Robin Williams tragic death has left the entire world in shock, grieving for a man whose entire professional life was dedicated to bringing joy to others. Many are taking time now to pay tribute to the academy award-winning actor and comedian, and as clips and stories from decades long gone surface, some incredible stories have come to light.
One such story involves photographer Daniel Sorine, who in 1974 thought he was just photographing two random mimes in Central Park, only to discover 35 years later that he had captured a then little-known Robin Williams on film.
“Back in the 1970’s I was a young photographer, short of funds, and not able to afford a studio or adventurous treks around the globe in search of the perfect image,” he told us over email. “Therefore, the streets of New York City became my studio as well as the studio for many other aspiring photographers.”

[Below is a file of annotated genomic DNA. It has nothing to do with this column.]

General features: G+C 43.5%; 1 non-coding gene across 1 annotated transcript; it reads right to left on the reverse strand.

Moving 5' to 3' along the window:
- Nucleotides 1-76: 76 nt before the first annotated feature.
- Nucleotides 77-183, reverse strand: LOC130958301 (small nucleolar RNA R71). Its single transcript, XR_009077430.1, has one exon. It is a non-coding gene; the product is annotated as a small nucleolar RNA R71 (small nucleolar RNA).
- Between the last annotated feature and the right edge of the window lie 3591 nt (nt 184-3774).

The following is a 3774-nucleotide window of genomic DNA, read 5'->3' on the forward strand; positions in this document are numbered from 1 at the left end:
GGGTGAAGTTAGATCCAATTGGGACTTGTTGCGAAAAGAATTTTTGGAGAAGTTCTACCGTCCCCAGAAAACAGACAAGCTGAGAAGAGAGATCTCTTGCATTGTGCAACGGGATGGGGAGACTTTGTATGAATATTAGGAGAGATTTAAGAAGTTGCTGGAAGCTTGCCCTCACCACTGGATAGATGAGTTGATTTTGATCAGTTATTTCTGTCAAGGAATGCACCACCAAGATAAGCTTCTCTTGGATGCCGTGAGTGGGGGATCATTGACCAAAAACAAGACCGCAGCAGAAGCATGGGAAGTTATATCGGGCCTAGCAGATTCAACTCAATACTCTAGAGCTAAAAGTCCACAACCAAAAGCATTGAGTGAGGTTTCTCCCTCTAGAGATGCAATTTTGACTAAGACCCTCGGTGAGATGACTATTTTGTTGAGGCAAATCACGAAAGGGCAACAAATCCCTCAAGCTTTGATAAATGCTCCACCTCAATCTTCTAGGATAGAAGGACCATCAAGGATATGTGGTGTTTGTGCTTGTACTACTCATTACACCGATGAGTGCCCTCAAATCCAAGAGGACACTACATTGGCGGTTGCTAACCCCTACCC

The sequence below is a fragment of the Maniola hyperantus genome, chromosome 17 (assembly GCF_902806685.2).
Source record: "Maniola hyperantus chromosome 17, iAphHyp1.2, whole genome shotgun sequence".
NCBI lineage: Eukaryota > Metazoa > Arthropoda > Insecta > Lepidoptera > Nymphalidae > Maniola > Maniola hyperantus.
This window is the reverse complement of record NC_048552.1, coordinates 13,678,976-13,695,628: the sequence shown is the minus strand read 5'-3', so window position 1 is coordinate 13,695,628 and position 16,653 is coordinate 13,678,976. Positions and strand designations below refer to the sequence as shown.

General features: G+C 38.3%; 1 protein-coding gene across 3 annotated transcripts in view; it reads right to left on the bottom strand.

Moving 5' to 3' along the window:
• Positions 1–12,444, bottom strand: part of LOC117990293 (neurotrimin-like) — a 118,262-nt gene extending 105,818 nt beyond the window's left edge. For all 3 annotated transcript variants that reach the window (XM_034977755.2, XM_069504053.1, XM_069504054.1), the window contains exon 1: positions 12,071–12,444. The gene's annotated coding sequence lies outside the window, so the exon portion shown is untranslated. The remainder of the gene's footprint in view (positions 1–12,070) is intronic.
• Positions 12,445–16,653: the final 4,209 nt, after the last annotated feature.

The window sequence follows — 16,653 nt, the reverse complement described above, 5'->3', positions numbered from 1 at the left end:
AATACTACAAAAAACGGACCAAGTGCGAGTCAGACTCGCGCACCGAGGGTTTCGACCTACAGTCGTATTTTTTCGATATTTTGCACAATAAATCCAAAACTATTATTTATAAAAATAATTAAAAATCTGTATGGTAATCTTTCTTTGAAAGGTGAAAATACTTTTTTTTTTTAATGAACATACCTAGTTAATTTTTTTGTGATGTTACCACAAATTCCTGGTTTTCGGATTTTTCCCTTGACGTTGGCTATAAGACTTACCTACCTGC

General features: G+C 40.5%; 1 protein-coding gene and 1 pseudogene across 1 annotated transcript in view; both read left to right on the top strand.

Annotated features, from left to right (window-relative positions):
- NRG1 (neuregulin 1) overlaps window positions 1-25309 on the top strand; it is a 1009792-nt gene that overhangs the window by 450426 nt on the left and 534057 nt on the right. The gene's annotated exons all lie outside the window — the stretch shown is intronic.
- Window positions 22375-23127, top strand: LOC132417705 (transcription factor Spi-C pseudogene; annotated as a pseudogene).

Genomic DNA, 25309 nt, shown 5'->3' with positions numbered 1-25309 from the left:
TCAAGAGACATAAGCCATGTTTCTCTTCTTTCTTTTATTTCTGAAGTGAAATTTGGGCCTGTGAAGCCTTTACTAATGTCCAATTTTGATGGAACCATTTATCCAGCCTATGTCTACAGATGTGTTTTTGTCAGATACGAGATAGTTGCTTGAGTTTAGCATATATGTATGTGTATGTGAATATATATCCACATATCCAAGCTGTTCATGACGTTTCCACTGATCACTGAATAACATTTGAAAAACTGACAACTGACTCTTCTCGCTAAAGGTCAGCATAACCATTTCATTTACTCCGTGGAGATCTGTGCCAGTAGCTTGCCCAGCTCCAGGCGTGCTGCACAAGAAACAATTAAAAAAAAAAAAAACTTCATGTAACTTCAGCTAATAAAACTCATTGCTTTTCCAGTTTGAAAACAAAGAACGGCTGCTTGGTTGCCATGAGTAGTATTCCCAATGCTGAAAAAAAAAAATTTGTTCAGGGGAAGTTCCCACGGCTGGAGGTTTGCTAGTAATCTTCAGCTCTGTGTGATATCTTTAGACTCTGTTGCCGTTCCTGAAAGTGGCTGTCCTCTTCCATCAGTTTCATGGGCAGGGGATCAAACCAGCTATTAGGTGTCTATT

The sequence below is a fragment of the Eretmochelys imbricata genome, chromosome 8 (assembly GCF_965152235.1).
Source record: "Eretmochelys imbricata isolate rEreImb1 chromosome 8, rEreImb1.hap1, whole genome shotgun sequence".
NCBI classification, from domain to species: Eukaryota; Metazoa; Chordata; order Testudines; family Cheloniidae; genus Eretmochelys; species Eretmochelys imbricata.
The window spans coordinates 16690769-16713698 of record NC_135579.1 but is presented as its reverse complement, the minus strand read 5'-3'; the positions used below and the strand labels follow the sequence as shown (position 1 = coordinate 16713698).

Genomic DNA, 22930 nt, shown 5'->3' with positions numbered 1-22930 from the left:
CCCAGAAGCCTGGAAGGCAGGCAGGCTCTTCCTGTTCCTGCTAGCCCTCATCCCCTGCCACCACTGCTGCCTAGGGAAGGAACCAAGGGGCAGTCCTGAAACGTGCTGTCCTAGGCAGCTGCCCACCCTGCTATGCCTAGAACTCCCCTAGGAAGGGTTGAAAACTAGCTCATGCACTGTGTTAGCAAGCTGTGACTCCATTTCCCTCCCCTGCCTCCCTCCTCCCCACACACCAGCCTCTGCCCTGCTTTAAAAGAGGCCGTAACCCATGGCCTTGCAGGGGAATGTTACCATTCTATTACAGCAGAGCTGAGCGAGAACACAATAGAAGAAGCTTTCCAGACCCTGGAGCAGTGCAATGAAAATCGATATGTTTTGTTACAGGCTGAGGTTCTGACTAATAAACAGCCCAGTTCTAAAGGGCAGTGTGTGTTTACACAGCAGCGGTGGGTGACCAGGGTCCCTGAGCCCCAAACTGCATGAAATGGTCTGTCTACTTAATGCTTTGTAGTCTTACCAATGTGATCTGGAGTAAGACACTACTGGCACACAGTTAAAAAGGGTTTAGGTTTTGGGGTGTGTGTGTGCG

On weekends, Sorine describes Central Park as “a photographers paradise thanks to an unlimited amount of live performers showcasing their various talents,” and one day in 1974, he was attracted to a pair of mimes that were doing just that.
“What attracted me to Robin Williams and his fellow mime, Todd Oppenheimer, was an unusual amount of intensity, personality and physical fluidity,” Sorine tells us. “When I approached them with my Pentax Spotmatic they allowed me to invite them into my camera instead of me having to chase after them.”
And for 35 years, those photos were simply a reminder of a cool experience in his early years. It wasn’t until a few years ago that Sorine dug the photos and negatives out of one of his suitcases and realized who it was he had captured on camera.
Unbeknownst to him, he says, “I had captured a wonderful moment in history.” A moment all that much more dear now that we’ve lost the incredible talent that Williams was only just beginning to explore.
Image credits: Photographs by Daniel Sorine and used with permission